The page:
“Auvers is decidedly very beautiful. So much so that I think it’ll be more advantageous to work than not to work, despite all the bad luck that’s to be foreseen with paintings.” A poetic foreshadowing by Vincent near the beginning of his stay in Auvers; in the 70 days he spent in the hamlet, he produced over 70 paintings. It was his fellow artist and dear friend Cezanne who encouraged the Dutchman to spend some time in Auvers under the care of Doctor Paul Gachet. The doctor himself dabbled in art and, over the years, had become a patron and friend to many other Impressionists including Monet, Pissarro, Renoir, and Sisley. For him, art was therapy.
September 12, 2014
Kate Robinson – Oysters getting ready for market
On a clear day, the ghostly meringue-like swirl of Mont Saint Michel is just barely visible across the bay from Cancale. This plucky little seaside town has been famous for its oysters since the Roman occupation of Gaul, and continues to be a top destination for ostreaphiles the world over.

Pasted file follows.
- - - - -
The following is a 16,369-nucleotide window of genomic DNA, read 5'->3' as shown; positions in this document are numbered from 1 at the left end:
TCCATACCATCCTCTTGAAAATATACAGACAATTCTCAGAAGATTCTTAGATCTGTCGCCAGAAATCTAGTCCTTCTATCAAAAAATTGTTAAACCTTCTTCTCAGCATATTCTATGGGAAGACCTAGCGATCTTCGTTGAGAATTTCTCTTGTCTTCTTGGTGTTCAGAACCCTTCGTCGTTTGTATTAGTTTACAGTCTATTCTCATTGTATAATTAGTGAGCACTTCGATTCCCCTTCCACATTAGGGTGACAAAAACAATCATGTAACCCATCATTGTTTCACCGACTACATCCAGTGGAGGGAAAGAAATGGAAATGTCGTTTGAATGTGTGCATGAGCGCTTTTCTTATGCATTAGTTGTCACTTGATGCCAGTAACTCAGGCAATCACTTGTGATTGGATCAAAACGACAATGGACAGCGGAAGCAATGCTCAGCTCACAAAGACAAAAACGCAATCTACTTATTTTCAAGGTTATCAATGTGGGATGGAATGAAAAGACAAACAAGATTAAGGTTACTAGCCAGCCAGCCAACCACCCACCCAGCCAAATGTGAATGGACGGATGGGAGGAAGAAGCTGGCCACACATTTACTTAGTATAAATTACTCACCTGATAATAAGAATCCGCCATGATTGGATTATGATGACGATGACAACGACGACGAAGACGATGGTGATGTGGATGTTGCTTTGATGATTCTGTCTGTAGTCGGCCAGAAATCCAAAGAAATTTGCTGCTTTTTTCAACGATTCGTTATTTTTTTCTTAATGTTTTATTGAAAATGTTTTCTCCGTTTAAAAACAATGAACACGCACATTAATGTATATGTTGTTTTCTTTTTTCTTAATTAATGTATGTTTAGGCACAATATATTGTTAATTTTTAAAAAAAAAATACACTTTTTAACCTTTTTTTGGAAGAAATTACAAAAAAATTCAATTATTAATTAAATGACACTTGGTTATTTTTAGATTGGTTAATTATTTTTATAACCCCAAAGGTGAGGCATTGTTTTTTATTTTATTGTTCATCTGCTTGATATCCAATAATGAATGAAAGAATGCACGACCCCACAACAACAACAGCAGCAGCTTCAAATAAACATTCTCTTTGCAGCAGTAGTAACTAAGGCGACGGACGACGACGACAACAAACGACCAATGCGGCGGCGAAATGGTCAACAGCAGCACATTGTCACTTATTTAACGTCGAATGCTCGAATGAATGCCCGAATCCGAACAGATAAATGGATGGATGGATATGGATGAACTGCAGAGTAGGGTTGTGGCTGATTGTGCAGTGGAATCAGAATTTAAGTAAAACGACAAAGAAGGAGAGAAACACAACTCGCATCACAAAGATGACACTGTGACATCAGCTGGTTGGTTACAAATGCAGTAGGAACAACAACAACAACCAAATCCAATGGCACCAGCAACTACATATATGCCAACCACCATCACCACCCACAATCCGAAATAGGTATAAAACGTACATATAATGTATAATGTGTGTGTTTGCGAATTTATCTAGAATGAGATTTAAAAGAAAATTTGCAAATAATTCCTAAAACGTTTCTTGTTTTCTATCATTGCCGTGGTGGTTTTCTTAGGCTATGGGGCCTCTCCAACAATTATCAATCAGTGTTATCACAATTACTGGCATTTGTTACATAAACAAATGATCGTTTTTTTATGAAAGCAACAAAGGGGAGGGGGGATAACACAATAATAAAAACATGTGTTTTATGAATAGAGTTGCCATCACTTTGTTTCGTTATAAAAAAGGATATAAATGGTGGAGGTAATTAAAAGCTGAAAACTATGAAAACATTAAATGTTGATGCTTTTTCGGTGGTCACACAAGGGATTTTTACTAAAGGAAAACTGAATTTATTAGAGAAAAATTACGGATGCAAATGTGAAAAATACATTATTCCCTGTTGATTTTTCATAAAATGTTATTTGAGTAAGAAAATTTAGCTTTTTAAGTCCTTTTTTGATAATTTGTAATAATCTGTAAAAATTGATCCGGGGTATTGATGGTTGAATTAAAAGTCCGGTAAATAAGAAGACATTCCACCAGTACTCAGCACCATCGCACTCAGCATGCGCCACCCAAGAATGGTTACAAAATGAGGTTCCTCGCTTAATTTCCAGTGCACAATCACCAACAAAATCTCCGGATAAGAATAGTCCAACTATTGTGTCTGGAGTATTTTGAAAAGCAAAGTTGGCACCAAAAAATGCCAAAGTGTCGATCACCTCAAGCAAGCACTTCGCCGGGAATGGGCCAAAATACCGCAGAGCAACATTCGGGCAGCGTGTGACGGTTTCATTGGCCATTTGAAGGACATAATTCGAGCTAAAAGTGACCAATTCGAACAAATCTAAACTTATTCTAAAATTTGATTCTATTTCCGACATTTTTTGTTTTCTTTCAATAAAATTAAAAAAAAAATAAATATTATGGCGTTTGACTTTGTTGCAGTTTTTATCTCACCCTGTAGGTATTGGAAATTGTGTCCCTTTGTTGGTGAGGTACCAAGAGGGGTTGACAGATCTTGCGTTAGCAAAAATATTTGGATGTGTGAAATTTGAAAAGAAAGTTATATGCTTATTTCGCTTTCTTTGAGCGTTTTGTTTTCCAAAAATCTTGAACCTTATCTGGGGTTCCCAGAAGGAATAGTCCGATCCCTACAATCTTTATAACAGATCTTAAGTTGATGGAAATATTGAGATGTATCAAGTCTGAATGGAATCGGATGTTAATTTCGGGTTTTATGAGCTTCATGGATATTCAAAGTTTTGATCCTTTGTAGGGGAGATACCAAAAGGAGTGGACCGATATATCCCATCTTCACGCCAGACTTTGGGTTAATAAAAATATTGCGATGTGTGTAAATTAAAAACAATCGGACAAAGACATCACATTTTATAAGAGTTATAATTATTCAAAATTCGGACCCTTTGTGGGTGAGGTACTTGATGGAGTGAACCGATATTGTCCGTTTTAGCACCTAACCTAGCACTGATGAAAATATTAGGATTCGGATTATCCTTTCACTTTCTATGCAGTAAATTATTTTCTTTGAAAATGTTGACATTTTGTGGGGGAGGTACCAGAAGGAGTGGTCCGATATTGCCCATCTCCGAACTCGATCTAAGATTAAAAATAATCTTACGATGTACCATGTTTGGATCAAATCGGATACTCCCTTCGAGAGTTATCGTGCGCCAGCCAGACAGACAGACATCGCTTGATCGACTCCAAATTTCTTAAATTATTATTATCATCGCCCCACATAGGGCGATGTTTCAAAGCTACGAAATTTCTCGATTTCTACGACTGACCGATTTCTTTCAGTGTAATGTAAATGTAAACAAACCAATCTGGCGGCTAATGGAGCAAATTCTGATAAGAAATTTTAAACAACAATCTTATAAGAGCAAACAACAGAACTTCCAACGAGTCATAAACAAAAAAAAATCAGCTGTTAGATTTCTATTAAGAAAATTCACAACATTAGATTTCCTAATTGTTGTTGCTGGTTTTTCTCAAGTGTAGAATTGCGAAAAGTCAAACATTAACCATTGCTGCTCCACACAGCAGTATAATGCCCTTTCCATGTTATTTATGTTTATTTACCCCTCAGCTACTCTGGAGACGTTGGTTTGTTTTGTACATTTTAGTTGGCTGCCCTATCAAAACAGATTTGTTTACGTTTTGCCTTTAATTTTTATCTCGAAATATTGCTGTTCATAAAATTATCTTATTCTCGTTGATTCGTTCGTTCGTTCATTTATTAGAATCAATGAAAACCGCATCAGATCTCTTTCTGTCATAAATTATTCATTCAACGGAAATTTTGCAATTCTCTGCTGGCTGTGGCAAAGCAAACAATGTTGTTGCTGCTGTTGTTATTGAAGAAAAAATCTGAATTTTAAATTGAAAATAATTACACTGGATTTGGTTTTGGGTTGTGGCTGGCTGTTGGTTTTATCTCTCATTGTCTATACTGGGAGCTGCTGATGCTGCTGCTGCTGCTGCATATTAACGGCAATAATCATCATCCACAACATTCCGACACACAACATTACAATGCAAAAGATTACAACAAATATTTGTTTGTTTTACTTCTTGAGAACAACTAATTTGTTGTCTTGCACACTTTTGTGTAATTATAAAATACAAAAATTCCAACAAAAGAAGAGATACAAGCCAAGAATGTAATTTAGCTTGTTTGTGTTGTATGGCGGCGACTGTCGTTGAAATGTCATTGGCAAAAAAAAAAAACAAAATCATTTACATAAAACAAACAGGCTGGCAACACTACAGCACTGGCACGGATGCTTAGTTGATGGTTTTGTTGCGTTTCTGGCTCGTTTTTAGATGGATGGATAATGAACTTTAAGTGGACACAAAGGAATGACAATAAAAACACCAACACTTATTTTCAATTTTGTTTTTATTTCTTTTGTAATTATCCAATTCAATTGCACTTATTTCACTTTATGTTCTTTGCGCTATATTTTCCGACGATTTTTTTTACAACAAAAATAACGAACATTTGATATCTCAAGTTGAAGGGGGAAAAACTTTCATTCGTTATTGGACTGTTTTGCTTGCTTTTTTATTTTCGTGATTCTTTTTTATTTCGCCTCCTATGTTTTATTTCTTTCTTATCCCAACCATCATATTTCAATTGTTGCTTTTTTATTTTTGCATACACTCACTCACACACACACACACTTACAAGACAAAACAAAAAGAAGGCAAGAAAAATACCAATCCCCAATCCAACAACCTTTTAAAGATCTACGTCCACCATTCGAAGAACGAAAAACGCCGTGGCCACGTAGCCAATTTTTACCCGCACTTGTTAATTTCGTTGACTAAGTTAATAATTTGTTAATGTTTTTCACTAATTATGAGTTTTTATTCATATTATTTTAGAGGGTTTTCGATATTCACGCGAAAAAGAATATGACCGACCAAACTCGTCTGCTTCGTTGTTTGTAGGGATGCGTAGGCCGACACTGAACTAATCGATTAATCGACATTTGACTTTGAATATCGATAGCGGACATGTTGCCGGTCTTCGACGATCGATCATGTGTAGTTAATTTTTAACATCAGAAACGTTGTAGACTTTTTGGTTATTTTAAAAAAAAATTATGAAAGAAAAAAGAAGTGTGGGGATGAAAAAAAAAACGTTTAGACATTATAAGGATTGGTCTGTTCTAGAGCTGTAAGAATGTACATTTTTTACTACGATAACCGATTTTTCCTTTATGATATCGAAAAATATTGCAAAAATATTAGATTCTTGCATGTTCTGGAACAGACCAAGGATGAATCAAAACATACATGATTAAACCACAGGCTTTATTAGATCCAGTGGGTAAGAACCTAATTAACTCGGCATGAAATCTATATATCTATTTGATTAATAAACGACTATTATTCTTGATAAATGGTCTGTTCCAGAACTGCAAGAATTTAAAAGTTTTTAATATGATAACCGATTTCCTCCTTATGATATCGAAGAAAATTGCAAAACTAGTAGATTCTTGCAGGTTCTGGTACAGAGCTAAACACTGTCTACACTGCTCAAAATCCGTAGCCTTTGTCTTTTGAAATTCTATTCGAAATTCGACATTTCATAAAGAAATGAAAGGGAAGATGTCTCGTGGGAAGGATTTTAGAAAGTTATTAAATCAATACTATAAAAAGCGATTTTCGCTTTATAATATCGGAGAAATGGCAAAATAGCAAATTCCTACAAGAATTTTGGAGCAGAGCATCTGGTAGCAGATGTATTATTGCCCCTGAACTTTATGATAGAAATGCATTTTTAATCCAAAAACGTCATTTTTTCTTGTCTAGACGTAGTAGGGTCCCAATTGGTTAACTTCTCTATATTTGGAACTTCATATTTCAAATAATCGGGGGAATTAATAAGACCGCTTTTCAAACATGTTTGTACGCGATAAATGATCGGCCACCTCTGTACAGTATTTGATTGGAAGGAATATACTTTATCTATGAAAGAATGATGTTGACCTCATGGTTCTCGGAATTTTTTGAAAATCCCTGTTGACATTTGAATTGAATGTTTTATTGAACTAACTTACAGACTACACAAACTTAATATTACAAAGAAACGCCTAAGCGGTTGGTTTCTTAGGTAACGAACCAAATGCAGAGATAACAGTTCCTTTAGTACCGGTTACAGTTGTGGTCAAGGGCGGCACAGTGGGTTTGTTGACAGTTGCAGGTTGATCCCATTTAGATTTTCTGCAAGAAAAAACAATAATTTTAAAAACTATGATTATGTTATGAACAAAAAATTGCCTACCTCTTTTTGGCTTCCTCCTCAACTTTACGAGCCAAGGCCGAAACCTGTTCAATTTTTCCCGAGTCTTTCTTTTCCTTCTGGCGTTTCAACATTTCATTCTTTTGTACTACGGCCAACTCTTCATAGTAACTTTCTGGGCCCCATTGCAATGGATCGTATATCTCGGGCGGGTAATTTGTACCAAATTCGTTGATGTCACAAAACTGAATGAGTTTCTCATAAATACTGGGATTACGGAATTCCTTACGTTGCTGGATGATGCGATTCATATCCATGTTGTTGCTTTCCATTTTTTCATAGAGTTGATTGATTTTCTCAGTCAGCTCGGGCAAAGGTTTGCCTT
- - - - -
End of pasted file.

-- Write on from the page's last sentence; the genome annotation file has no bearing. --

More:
On a painfully bright day in July, I found myself sitting on a beach littered with shards of chipped and broken oyster shells, bleached white by the sun. Balanced on my knees was a plate of nine intact oysters, fresh from the Cancale bay, deeply cupped and glistening in their own liqueur. The oyster farmer who had sold them to me five minutes earlier had cracked each one open with barely a downward glance, as he stood talking to me in the shade of the little blue and white striped hut where creuses and plats sat in jumbles designated by size (the largest was surely only meant for cooking…). In exchange for the last three euros of vacation money that still jingled in my pocket, he presented me with a sturdy white plastic plate of oysters, a half a lemon and his condolences regarding my imminent return to Paris on the afternoon train.